March

  • March 1: In 1781, Scotland native Samuel Huntington technically became the "first President of the United States"
  • March 3: In 1871, President Grant named Connecticut politician and veteran Joseph Hawley leader of the centennial World's Fair
  • March 4: In 1978, New York Times puzzle editor Will Shortz hosted the inaugural American Crossword Puzzle Tournament at the Stamford Marriott; Eleanor Cassidy of Fairfield placed 2nd
  • March 5: In 1860, a little-known Illinois politician named Abraham Lincoln spoke at Hartford City Hall, saying "This contrivance of a middle ground is such that he who occupies it is neither a dead or a living man"
  • March 6: In 1836, 53-year-old Windham native Gordon Cartwright Jennings died in Texas as the oldest defender of the Alamo
  • March 7: In 1661, two of King Charles I's fugitive regicides, Edward Whalley and William Goffe, arrived in New Haven, where Puritans hid them for three years
  • March 9: In 1798, Derby native Isaac Hull -- who would later become a hero in the War of 1812 -- accepted his commission as a fourth lieutenant in the U.S. Navy
  • March 10: In 1903, Connecticut's first female member of Congress, Clare Boothe Luce, was born in New York
  • March 11: In 1941, the Beatrice Fox Auerbach Foundation was established in Hartford, pouring millions into community organizations
  • March 13: In 1970, Bobby Seale arrived in New Haven to be tried as part of the New Haven Black Panther trials; the charges were later dismissed
  • March 14: In 1794, New Haven resident Eli Whitney received a patent for the cotton gin, an invention that revolutionized society (and inadvertently accelerated slavery)
  • March 15: In 1928, U.S. Secretary of War Dwight Davis declined to decide a dispute between Connecticut and Massachusetts over the Connecticut River
  • March 16: In 1978, at the urging of former governor Thomas Meskill of New Britain, the Connecticut General Assembly selected "Yankee Doodle" as the official state song
  • March 18: In 2003, Bridgeport mayor Joseph Ganim was convicted on federal charges of corruption, including bribery, racketeering, extortion, and mail fraud
  • March 20: In 1914, Theresa Weld won the first-ever U.S. Figure Skating Championships, in New Haven
  • March 21: In 2009, the Connecticut Working Families Party led a creative protest against Wilton-based financial giant AIG
  • March 22: In 1816, renowned landscape painter John Frederick Kensett was born in Cheshire
  • March 23: In 1950, Joseph "Mad Dog" Taborsky committed his first murder, in West Hartford
  • March 24: In 1754, the poet, public intellectual, and diplomat Joel Barlow was born in Redding
  • March 25: In 1783, in Woodbury, Samuel Seabury became the first Episcopal bishop of the U.S.
  • March 26: In 2014, thanks to Gov. Dan Malloy, Connecticut became the first state with a $10 minimum wage
  • March 27: In 1877, the Staffordville Dam burst, causing destruction throughout the Willimantic River Valley
  • March 28: In 1951, the research vessel Shang Wheeler, named for Milford oysterman Charles "Shang" Wheeler, set sail
  • March 29: In 1882, the Knights of Columbus was founded by Father Michael J. McGivney in New Haven
  • March 30: In 1919, Stratford's great helicopter inventor Igor Sikorsky arrived in the U.S.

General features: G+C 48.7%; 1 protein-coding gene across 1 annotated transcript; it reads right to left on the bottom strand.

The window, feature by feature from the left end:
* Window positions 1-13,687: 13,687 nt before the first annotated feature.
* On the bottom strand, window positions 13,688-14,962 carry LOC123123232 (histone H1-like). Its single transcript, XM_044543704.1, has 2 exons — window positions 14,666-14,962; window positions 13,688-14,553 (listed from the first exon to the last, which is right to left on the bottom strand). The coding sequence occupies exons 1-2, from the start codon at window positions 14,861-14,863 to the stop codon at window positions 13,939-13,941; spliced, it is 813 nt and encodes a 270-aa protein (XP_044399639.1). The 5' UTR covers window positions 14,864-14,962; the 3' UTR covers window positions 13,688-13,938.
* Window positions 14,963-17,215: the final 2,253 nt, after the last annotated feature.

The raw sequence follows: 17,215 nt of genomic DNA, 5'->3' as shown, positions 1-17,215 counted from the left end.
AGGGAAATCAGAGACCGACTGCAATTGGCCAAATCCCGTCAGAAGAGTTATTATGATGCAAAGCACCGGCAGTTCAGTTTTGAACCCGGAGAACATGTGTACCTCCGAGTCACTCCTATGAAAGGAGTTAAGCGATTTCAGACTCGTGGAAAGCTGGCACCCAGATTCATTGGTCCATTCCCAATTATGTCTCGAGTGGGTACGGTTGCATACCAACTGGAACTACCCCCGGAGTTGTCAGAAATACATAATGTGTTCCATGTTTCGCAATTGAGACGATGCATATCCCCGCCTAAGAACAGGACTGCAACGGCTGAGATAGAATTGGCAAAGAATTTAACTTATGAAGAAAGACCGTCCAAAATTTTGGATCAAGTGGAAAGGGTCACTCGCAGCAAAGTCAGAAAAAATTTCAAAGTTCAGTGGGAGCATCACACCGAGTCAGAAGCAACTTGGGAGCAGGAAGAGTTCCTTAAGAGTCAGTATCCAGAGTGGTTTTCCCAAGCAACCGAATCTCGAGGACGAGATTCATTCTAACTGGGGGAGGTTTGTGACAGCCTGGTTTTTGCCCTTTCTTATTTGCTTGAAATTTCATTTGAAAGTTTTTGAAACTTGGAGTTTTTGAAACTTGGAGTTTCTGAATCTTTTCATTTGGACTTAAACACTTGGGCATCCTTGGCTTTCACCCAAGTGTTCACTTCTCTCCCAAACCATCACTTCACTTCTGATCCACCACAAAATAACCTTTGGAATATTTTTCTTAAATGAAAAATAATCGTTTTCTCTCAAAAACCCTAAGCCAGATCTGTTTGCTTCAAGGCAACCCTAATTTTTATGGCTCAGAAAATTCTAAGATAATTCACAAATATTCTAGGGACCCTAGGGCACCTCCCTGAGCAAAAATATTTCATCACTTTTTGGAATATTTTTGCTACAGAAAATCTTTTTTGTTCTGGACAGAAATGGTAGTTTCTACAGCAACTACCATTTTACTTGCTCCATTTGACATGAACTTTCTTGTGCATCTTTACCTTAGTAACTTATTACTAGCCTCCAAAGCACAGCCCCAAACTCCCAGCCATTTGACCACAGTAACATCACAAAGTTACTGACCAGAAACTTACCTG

• March 31: In 1933, at the urging of Gov. Wilbur L. Cross, Connecticut became the first state to conduct an aerial photography survey

April

May

  • May 2: In 1903, influential pediatrician Dr. Benjamin Spock was born in New Haven
  • May 3: In 1783, two Connecticut soldiers -- Elijah Churchill of Enfield and William Brown of Stamford -- were awarded the first two Badges of Military Merit, the precursor to the Purple Heart
  • May 4: In 1826, iconic landscape painter Frederic Edwin Church was born in Hartford
  • May 5: In 1809, inventor Mary Dixon Kies of South Killingly became the first woman in the U.S. to receive a patent
  • May 7: In 1909, inventor and Polaroid co-founder Edwin Land was born in Bridgeport
  • May 8: In 2012, acclaimed children's author and illustrator Maurice Sendak died in Danbury
  • May 9: In 1800, revolutionary abolitionist John Brown was born in Torrington
  • May 11: In 1796, the Charles Bulfinch-designed Old State House opened in Hartford
  • May 12: In 1907, acclaimed actor Katharine Hepburn was born to a prominent Hartford family
  • May 15: In 1992, socialite and convicted tax fraud Leona Helmsley entered the federal women's prison in Danbury
  • May 20: In 1823, Guilford native Catharine Beecher opened the Hartford Female Seminary, offering an education level previously reserved for boys
  • May 25: In 1986, former Connecticut governor, Congressperson, and ambassador to multiple countries Chester Bowles died in Essex
  • May 26: In 1647, Alse Young of Windsor became the first victim hanged for witchcraft in the Thirteen Colonies

June

  • June 19: In 1916, Connecticut governor and New Hartford native Marcus H. Holcomb mobilized the newly-formed Connecticut National Guard for the first time, for service in Nogales, Mexico
  • June 20: In 1961, Easton resident Helen Keller received a birthday greeting from U.S. president and former Canterbury and Choate student John F. Kennedy
  • June 21: In 2005, Connecticut governor, former U.S. Congressmember, and future federal inmate John G. Rowland resigned due to a federal corruption investigation and impeachment inquiry
  • June 22: In 1839, Cherokee leader and alumnus of Cornwall's Foreign Mission School Elias Boudinot / Gallegina Uwati was assassinated